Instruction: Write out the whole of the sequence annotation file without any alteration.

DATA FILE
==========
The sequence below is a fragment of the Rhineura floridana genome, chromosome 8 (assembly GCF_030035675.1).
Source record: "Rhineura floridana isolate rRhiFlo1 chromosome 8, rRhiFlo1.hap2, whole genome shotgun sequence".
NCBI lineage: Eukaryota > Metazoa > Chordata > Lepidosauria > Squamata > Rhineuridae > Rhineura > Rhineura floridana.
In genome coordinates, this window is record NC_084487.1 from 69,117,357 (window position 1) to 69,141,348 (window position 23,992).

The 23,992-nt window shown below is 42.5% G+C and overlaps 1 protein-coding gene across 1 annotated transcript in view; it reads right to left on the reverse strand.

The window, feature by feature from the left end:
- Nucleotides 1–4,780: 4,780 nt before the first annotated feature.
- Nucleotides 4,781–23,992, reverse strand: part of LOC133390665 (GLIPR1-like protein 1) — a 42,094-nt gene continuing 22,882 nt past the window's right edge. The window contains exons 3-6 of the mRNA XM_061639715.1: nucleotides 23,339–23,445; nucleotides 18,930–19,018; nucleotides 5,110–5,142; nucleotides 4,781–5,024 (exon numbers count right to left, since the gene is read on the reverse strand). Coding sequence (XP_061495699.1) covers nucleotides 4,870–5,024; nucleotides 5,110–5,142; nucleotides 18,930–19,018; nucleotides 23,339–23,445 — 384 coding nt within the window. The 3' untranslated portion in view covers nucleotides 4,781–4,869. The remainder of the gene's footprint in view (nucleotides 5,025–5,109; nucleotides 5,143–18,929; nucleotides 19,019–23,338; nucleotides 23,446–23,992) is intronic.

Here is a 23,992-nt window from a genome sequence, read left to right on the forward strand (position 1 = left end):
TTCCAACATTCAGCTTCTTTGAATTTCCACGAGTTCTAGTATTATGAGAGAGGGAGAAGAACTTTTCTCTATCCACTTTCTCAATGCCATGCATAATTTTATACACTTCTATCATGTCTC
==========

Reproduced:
The sequence below is a fragment of the Rhineura floridana genome, chromosome 8 (assembly GCF_030035675.1).
Source record: "Rhineura floridana isolate rRhiFlo1 chromosome 8, rRhiFlo1.hap2, whole genome shotgun sequence".
NCBI lineage: Eukaryota > Metazoa > Chordata > Lepidosauria > Squamata > Rhineuridae > Rhineura > Rhineura floridana.
In genome coordinates, this window is record NC_084487.1 from 69,117,357 (window position 1) to 69,141,348 (window position 23,992).

The 23,992-nt window shown below is 42.5% G+C and overlaps 1 protein-coding gene across 1 annotated transcript in view; it reads right to left on the reverse strand.

The window, feature by feature from the left end:
- Nucleotides 1–4,780: 4,780 nt before the first annotated feature.
- Nucleotides 4,781–23,992, reverse strand: part of LOC133390665 (GLIPR1-like protein 1) — a 42,094-nt gene continuing 22,882 nt past the window's right edge. The window contains exons 3-6 of the mRNA XM_061639715.1: nucleotides 23,339–23,445; nucleotides 18,930–19,018; nucleotides 5,110–5,142; nucleotides 4,781–5,024 (exon numbers count right to left, since the gene is read on the reverse strand). Coding sequence (XP_061495699.1) covers nucleotides 4,870–5,024; nucleotides 5,110–5,142; nucleotides 18,930–19,018; nucleotides 23,339–23,445 — 384 coding nt within the window. The 3' untranslated portion in view covers nucleotides 4,781–4,869. The remainder of the gene's footprint in view (nucleotides 5,025–5,109; nucleotides 5,143–18,929; nucleotides 19,019–23,338; nucleotides 23,446–23,992) is intronic.

Here is a 23,992-nt window from a genome sequence, read left to right on the forward strand (position 1 = left end):
TTCCAACATTCAGCTTCTTTGAATTTCCACGAGTTCTAGTATTATGAGAGAGGGAGAAGAACTTTTCTCTATCCACTTTCTCAATGCCATGCATAATTTTATACACTTCTATCATGTCTC